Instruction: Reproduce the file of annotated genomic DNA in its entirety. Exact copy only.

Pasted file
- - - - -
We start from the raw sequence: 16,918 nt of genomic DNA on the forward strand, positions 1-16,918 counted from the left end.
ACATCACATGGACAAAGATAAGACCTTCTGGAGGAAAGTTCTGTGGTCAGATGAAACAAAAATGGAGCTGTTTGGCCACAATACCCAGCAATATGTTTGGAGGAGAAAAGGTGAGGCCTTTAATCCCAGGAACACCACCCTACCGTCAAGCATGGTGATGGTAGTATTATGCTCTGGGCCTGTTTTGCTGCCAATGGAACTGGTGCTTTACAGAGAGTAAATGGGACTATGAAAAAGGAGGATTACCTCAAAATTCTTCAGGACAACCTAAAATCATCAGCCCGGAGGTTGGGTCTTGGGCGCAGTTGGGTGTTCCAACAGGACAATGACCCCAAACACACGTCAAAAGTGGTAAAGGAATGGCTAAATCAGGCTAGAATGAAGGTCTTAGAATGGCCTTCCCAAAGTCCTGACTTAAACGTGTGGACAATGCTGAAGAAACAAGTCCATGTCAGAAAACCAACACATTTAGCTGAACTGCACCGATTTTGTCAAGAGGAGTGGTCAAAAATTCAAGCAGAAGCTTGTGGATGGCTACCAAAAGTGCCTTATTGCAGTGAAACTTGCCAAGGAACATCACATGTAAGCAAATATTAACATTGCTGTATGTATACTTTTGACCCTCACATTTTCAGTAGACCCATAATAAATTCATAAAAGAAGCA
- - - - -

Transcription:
We start from the raw sequence: 16,918 nt of genomic DNA on the forward strand, positions 1-16,918 counted from the left end.
ACATCACATGGACAAAGATAAGACCTTCTGGAGGAAAGTTCTGTGGTCAGATGAAACAAAAATGGAGCTGTTTGGCCACAATACCCAGCAATATGTTTGGAGGAGAAAAGGTGAGGCCTTTAATCCCAGGAACACCACCCTACCGTCAAGCATGGTGATGGTAGTATTATGCTCTGGGCCTGTTTTGCTGCCAATGGAACTGGTGCTTTACAGAGAGTAAATGGGACTATGAAAAAGGAGGATTACCTCAAAATTCTTCAGGACAACCTAAAATCATCAGCCCGGAGGTTGGGTCTTGGGCGCAGTTGGGTGTTCCAACAGGACAATGACCCCAAACACACGTCAAAAGTGGTAAAGGAATGGCTAAATCAGGCTAGAATGAAGGTCTTAGAATGGCCTTCCCAAAGTCCTGACTTAAACGTGTGGACAATGCTGAAGAAACAAGTCCATGTCAGAAAACCAACACATTTAGCTGAACTGCACCGATTTTGTCAAGAGGAGTGGTCAAAAATTCAAGCAGAAGCTTGTGGATGGCTACCAAAAGTGCCTTATTGCAGTGAAACTTGCCAAGGAACATCACATGTAAGCAAATATTAACATTGCTGTATGTATACTTTTGACCCTCACATTTTCAGTAGACCCATAATAAATTCATAAAAGAAGCA